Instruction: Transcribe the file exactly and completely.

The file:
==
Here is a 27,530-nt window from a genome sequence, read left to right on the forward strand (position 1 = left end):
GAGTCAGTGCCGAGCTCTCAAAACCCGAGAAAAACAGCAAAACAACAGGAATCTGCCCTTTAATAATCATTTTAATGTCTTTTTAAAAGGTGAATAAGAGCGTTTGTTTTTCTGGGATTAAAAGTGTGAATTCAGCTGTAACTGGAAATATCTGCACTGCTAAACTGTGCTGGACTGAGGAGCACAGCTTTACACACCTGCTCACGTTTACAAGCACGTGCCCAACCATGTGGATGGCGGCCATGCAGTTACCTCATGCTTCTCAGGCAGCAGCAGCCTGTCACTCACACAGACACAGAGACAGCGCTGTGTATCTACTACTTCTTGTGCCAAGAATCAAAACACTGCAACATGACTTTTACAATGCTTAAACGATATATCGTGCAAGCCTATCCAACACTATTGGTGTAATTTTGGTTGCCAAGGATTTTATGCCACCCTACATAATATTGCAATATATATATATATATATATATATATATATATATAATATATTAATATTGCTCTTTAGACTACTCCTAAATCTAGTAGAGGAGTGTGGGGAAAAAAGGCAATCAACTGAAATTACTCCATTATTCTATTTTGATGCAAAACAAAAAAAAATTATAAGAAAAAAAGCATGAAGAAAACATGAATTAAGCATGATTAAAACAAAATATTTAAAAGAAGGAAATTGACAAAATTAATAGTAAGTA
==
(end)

Here is a 27,530-nt window from a genome sequence, read left to right on the forward strand (position 1 = left end):
GAGTCAGTGCCGAGCTCTCAAAACCCGAGAAAAACAGCAAAACAACAGGAATCTGCCCTTTAATAATCATTTTAATGTCTTTTTAAAAGGTGAATAAGAGCGTTTGTTTTTCTGGGATTAAAAGTGTGAATTCAGCTGTAACTGGAAATATCTGCACTGCTAAACTGTGCTGGACTGAGGAGCACAGCTTTACACACCTGCTCACGTTTACAAGCACGTGCCCAACCATGTGGATGGCGGCCATGCAGTTACCTCATGCTTCTCAGGCAGCAGCAGCCTGTCACTCACACAGACACAGAGACAGCGCTGTGTATCTACTACTTCTTGTGCCAAGAATCAAAACACTGCAACATGACTTTTACAATGCTTAAACGATATATCGTGCAAGCCTATCCAACACTATTGGTGTAATTTTGGTTGCCAAGGATTTTATGCCACCCTACATAATATTGCAATATATATATATATATATATATATATATATATATAATATATTAATATTGCTCTTTAGACTACTCCTAAATCTAGTAGAGGAGTGTGGGGAAAAAAGGCAATCAACTGAAATTACTCCATTATTCTATTTTGATGCAAAACAAAAAAAAATTATAAGAAAAAAAGCATGAAGAAAACATGAATTAAGCATGATTAAAACAAAATATTTAAAAGAAGGAAATTGACAAAATTAATAGTAAGTA